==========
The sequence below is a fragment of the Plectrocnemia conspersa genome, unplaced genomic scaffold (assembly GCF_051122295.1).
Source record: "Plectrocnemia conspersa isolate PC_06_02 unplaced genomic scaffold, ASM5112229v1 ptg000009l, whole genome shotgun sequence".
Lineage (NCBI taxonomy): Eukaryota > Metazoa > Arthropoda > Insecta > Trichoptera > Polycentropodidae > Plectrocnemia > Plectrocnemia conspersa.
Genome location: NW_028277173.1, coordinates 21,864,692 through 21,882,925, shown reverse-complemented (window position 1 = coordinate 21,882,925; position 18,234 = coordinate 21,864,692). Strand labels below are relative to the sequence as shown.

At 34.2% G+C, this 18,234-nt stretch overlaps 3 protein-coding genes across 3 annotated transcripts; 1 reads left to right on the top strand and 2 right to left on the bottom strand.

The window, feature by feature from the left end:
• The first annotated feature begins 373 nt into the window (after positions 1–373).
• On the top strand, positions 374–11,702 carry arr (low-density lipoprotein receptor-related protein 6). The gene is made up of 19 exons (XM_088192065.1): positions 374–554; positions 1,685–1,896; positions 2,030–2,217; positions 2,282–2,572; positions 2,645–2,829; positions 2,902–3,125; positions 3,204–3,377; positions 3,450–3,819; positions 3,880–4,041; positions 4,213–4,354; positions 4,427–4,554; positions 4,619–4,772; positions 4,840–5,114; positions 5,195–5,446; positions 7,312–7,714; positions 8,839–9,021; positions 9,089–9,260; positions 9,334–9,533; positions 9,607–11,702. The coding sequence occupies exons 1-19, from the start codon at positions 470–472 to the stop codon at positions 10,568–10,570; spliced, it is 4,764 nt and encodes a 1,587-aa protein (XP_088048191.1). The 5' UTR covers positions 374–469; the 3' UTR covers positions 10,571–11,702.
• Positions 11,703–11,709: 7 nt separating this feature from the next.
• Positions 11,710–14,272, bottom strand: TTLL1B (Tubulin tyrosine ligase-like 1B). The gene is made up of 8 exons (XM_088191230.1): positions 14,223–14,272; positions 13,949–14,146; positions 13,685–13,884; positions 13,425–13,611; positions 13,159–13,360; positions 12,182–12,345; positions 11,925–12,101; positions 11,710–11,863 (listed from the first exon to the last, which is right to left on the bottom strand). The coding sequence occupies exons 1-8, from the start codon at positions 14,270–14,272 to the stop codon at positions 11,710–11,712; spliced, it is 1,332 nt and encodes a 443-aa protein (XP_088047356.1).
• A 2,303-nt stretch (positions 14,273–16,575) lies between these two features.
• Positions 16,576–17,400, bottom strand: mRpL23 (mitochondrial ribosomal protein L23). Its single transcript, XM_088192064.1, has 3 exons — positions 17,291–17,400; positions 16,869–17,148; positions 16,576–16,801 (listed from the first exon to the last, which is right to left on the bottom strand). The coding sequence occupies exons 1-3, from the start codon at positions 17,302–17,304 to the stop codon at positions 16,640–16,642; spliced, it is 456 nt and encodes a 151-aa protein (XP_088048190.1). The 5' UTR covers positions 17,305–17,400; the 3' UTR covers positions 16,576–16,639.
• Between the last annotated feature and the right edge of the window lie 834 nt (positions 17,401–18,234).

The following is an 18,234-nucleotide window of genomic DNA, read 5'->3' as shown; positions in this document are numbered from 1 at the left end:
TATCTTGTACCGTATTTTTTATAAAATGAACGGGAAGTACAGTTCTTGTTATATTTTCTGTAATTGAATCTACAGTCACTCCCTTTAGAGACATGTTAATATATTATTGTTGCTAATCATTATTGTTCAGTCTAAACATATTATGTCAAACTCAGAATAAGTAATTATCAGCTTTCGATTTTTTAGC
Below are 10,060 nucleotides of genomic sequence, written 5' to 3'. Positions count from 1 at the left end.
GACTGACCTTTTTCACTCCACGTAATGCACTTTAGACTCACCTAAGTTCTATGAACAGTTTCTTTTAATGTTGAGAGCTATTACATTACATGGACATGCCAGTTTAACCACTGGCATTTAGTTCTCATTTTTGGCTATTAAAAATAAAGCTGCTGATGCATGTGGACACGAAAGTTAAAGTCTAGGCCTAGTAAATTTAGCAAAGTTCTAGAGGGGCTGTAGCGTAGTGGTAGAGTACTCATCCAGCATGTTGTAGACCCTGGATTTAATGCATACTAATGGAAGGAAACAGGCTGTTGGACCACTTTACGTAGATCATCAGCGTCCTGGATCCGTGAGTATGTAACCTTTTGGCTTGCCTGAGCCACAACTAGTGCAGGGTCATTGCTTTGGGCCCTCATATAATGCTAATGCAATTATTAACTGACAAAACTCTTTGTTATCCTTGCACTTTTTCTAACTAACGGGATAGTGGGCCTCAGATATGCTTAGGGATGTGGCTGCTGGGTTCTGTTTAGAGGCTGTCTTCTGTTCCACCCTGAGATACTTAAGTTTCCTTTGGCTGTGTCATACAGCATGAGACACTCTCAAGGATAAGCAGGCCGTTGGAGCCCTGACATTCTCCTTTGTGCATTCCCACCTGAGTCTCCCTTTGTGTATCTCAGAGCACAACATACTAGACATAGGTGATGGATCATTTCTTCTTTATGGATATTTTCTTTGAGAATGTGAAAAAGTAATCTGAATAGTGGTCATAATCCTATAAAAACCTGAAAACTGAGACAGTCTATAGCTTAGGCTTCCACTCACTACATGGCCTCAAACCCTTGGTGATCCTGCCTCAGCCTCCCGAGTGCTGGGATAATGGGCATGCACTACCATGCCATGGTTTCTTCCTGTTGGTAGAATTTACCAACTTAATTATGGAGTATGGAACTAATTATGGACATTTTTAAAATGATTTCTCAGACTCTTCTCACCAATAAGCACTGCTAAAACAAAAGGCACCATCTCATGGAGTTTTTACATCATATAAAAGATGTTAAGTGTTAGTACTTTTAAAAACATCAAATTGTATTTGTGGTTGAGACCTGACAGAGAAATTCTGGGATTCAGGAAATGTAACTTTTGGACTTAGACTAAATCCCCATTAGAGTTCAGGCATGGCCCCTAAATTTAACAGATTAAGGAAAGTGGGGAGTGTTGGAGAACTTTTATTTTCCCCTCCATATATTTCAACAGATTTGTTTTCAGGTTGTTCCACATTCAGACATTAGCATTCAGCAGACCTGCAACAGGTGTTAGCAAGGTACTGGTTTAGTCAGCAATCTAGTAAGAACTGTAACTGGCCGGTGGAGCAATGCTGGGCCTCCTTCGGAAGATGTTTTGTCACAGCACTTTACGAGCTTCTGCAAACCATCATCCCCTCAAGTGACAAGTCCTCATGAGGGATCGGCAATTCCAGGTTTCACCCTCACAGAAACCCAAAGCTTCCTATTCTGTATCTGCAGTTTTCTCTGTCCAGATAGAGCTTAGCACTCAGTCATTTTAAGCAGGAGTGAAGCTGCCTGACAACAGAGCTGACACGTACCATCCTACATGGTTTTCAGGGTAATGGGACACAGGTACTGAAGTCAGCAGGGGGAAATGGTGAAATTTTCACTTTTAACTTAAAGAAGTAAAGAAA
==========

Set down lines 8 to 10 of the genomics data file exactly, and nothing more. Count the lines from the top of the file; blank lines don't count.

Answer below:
• On the top strand, positions 374–11,702 carry arr (low-density lipoprotein receptor-related protein 6). The gene is made up of 19 exons (XM_088192065.1): positions 374–554; positions 1,685–1,896; positions 2,030–2,217; positions 2,282–2,572; positions 2,645–2,829; positions 2,902–3,125; positions 3,204–3,377; positions 3,450–3,819; positions 3,880–4,041; positions 4,213–4,354; positions 4,427–4,554; positions 4,619–4,772; positions 4,840–5,114; positions 5,195–5,446; positions 7,312–7,714; positions 8,839–9,021; positions 9,089–9,260; positions 9,334–9,533; positions 9,607–11,702. The coding sequence occupies exons 1-19, from the start codon at positions 470–472 to the stop codon at positions 10,568–10,570; spliced, it is 4,764 nt and encodes a 1,587-aa protein (XP_088048191.1). The 5' UTR covers positions 374–469; the 3' UTR covers positions 10,571–11,702.
• Positions 11,703–11,709: 7 nt separating this feature from the next.
• Positions 11,710–14,272, bottom strand: TTLL1B (Tubulin tyrosine ligase-like 1B). The gene is made up of 8 exons (XM_088191230.1): positions 14,223–14,272; positions 13,949–14,146; positions 13,685–13,884; positions 13,425–13,611; positions 13,159–13,360; positions 12,182–12,345; positions 11,925–12,101; positions 11,710–11,863 (listed from the first exon to the last, which is right to left on the bottom strand). The coding sequence occupies exons 1-8, from the start codon at positions 14,270–14,272 to the stop codon at positions 11,710–11,712; spliced, it is 1,332 nt and encodes a 443-aa protein (XP_088047356.1).